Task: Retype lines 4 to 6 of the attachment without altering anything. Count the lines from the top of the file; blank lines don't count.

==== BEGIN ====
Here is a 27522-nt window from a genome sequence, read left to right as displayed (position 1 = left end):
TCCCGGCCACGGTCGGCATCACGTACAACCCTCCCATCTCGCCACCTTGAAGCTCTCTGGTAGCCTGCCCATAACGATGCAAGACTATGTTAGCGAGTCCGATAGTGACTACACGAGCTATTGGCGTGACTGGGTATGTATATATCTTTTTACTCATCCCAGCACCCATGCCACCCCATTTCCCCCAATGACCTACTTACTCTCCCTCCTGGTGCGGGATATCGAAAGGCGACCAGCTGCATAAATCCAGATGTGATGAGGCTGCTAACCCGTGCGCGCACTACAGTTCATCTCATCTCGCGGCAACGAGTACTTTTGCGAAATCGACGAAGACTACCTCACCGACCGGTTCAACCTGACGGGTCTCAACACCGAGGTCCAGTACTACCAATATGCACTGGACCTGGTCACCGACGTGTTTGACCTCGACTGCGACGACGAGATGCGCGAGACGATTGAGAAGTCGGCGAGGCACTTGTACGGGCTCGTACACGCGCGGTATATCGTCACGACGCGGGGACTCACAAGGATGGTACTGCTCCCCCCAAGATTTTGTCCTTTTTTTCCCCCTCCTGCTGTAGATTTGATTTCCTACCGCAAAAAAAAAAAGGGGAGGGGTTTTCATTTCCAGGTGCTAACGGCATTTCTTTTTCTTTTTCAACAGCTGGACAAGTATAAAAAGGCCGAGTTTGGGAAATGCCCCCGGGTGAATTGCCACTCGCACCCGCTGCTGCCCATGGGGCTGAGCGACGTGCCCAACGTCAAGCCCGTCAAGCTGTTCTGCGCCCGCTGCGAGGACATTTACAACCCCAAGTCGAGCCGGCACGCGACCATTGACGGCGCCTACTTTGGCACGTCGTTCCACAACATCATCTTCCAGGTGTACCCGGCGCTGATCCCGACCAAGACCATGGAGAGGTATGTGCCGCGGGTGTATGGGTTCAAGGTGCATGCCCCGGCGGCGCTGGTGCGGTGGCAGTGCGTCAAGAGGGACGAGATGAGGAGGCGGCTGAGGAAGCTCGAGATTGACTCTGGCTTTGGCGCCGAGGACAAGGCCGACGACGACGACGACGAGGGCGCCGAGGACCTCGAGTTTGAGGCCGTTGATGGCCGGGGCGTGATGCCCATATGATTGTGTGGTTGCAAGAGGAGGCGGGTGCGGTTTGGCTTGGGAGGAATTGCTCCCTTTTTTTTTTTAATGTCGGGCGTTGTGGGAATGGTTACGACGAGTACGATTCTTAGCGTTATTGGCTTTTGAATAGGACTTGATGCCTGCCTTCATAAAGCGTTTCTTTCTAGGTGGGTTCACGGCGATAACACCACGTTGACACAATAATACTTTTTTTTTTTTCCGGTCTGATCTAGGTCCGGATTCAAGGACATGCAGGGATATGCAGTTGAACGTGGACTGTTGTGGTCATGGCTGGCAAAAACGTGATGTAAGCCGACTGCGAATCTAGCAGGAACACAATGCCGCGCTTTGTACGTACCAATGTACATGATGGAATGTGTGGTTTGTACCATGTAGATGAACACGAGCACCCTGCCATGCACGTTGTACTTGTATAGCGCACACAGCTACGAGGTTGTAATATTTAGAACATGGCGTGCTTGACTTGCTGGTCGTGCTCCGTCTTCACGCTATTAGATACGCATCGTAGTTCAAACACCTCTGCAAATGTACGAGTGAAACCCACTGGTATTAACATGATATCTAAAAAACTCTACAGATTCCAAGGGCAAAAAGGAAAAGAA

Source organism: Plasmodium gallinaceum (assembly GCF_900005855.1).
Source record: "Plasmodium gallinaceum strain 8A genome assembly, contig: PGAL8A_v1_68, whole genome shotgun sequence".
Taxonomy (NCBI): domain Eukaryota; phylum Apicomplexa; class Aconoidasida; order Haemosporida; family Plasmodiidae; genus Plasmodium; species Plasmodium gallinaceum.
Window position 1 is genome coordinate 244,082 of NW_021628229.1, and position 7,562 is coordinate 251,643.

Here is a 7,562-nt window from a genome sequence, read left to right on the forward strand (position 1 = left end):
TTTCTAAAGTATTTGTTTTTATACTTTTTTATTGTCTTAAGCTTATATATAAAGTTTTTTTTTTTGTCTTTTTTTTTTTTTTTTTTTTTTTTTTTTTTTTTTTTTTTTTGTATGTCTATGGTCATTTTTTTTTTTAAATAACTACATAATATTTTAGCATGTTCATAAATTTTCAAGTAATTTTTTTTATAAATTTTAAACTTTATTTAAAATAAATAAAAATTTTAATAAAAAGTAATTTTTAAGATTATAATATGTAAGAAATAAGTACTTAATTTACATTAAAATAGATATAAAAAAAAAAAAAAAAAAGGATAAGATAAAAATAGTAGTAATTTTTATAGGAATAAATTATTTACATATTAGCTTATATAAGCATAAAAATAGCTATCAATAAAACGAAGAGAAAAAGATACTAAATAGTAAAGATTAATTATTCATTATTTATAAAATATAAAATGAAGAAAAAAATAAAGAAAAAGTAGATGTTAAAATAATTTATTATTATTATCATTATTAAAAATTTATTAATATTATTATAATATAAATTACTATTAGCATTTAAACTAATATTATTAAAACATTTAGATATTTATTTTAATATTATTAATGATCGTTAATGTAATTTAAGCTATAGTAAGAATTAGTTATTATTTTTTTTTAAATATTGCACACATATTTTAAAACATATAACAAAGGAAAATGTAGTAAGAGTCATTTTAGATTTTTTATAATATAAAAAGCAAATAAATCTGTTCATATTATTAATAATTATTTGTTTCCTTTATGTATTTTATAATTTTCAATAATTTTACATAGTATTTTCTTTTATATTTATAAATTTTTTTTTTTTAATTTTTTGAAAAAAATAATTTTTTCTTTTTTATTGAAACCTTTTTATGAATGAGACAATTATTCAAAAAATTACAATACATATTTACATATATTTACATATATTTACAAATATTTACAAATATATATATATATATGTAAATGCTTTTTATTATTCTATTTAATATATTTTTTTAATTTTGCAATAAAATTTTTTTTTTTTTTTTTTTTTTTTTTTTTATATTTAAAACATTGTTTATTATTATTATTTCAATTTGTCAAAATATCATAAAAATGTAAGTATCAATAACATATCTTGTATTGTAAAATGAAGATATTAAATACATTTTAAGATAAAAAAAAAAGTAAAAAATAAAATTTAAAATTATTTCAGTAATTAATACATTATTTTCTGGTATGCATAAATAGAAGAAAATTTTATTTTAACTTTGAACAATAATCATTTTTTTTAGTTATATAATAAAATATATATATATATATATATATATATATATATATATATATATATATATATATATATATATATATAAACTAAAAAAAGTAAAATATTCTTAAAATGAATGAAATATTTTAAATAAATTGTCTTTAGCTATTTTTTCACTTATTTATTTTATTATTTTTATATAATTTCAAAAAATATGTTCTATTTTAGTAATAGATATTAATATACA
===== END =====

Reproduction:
Source record: "Plasmodium gallinaceum strain 8A genome assembly, contig: PGAL8A_v1_68, whole genome shotgun sequence".
Taxonomy (NCBI): domain Eukaryota; phylum Apicomplexa; class Aconoidasida; order Haemosporida; family Plasmodiidae; genus Plasmodium; species Plasmodium gallinaceum.
Window position 1 is genome coordinate 244,082 of NW_021628229.1, and position 7,562 is coordinate 251,643.